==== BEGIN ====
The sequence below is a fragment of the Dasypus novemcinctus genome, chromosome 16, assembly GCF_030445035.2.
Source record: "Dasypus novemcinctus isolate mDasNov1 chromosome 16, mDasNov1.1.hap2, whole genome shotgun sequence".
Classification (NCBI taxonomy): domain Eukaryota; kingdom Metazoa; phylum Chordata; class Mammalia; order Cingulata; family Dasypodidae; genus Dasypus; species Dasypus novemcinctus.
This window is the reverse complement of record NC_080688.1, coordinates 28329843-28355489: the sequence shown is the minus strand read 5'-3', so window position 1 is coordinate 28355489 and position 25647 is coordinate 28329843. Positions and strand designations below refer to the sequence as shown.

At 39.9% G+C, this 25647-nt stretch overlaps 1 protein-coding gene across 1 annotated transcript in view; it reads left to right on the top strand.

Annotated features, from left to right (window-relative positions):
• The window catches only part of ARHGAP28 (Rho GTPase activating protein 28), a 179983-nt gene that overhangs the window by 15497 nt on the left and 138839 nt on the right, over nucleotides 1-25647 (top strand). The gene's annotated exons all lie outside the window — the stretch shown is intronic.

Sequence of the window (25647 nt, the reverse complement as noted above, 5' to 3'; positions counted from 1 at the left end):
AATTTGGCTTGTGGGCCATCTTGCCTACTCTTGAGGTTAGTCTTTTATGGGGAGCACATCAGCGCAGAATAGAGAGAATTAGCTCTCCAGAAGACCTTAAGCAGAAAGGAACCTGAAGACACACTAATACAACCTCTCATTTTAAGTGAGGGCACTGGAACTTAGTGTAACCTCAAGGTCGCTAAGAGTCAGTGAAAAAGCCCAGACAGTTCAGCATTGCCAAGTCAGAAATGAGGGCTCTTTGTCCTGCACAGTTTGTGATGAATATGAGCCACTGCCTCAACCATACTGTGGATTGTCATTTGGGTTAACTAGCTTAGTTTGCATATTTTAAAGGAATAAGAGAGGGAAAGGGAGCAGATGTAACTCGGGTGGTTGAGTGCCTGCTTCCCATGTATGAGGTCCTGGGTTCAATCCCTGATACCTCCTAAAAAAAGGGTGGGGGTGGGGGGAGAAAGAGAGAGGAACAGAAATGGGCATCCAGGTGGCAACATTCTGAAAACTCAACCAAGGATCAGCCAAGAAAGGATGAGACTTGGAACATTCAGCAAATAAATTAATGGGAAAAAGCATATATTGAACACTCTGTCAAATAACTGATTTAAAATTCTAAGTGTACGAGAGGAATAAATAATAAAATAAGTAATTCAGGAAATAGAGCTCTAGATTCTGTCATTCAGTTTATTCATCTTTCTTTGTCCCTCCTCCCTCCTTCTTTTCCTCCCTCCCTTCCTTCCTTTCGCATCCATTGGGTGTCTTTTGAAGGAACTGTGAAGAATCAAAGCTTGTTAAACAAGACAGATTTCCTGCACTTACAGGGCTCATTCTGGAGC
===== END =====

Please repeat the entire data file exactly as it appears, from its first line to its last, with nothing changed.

The sequence below is a fragment of the Dasypus novemcinctus genome, chromosome 16, assembly GCF_030445035.2.
Source record: "Dasypus novemcinctus isolate mDasNov1 chromosome 16, mDasNov1.1.hap2, whole genome shotgun sequence".
Classification (NCBI taxonomy): domain Eukaryota; kingdom Metazoa; phylum Chordata; class Mammalia; order Cingulata; family Dasypodidae; genus Dasypus; species Dasypus novemcinctus.
This window is the reverse complement of record NC_080688.1, coordinates 28329843-28355489: the sequence shown is the minus strand read 5'-3', so window position 1 is coordinate 28355489 and position 25647 is coordinate 28329843. Positions and strand designations below refer to the sequence as shown.

At 39.9% G+C, this 25647-nt stretch overlaps 1 protein-coding gene across 1 annotated transcript in view; it reads left to right on the top strand.

Annotated features, from left to right (window-relative positions):
• The window catches only part of ARHGAP28 (Rho GTPase activating protein 28), a 179983-nt gene that overhangs the window by 15497 nt on the left and 138839 nt on the right, over nucleotides 1-25647 (top strand). The gene's annotated exons all lie outside the window — the stretch shown is intronic.

Sequence of the window (25647 nt, the reverse complement as noted above, 5' to 3'; positions counted from 1 at the left end):
AATTTGGCTTGTGGGCCATCTTGCCTACTCTTGAGGTTAGTCTTTTATGGGGAGCACATCAGCGCAGAATAGAGAGAATTAGCTCTCCAGAAGACCTTAAGCAGAAAGGAACCTGAAGACACACTAATACAACCTCTCATTTTAAGTGAGGGCACTGGAACTTAGTGTAACCTCAAGGTCGCTAAGAGTCAGTGAAAAAGCCCAGACAGTTCAGCATTGCCAAGTCAGAAATGAGGGCTCTTTGTCCTGCACAGTTTGTGATGAATATGAGCCACTGCCTCAACCATACTGTGGATTGTCATTTGGGTTAACTAGCTTAGTTTGCATATTTTAAAGGAATAAGAGAGGGAAAGGGAGCAGATGTAACTCGGGTGGTTGAGTGCCTGCTTCCCATGTATGAGGTCCTGGGTTCAATCCCTGATACCTCCTAAAAAAAGGGTGGGGGTGGGGGGAGAAAGAGAGAGGAACAGAAATGGGCATCCAGGTGGCAACATTCTGAAAACTCAACCAAGGATCAGCCAAGAAAGGATGAGACTTGGAACATTCAGCAAATAAATTAATGGGAAAAAGCATATATTGAACACTCTGTCAAATAACTGATTTAAAATTCTAAGTGTACGAGAGGAATAAATAATAAAATAAGTAATTCAGGAAATAGAGCTCTAGATTCTGTCATTCAGTTTATTCATCTTTCTTTGTCCCTCCTCCCTCCTTCTTTTCCTCCCTCCCTTCCTTCCTTTCGCATCCATTGGGTGTCTTTTGAAGGAACTGTGAAGAATCAAAGCTTGTTAAACAAGACAGATTTCCTGCACTTACAGGGCTCATTCTGGAGC